Gartner’s Analyst Relations team holds a quarterly conference call for the analyst relations (AR) community. SageCircle occasionally will post about the call, but for this particular call there was so much information that we have a seven-part series to highlight details and provide commentary. See below for links to all seven posts.
One of the announcements at the Gartner Q3 AR Calls was the rollout of the “Evidence Side-bar” for written research. During the presentation the Evidence Side-bar was described as “a description of the evidence behind the written research” and it will be “positioned on the front page of each document.” This is a welcomed development as increased transparency can only enhance the credibility and usefulness of Gartner’s research. Additional detail about the Evidence Side-bar taken from the AR Call presentation includes:
- A high level view of the methodology …or…
- A link to the Methodology Document …or…
- A pointer to the Methodology Statement
- Primary research, e.g., “Gartner Survey”
- Secondary research
- Reference to another Gartner note, etc – with appropriate details
- Additional information or commentary
- A description of models used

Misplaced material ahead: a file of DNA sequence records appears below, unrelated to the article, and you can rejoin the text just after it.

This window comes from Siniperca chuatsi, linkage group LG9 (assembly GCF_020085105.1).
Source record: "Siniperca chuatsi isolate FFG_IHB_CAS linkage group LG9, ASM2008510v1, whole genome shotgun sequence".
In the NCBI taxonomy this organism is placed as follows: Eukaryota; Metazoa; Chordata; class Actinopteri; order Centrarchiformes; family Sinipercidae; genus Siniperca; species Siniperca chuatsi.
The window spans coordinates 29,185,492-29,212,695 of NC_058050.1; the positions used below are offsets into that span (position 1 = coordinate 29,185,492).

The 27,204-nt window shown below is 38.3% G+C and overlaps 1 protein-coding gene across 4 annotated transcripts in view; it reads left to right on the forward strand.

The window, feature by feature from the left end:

- Criteria or inclusion of technologies or technology
- Include forecast assumptions.
This is all well and good. However, there was a glaring omission in the discussion of sources so SageCircle submitted the following question:
Frankly, we did not think that the Gartnerians would respond to the question. Much to our surprise, they did. Here is VP Mike Anderson’s reply:
“Inquiry is a great source of the evidence that a lot of analysts use for those results. I do not believe that we have standardized on the content of how inquiry be presented or how inquiry was used.
Instances where there were substantial numbers and quantities or where particular demographics have become important in the analysis that is being presented, those will be the things that analysts will be putting into the Side-bar. We’ll see feedback to them to ensure the (more…)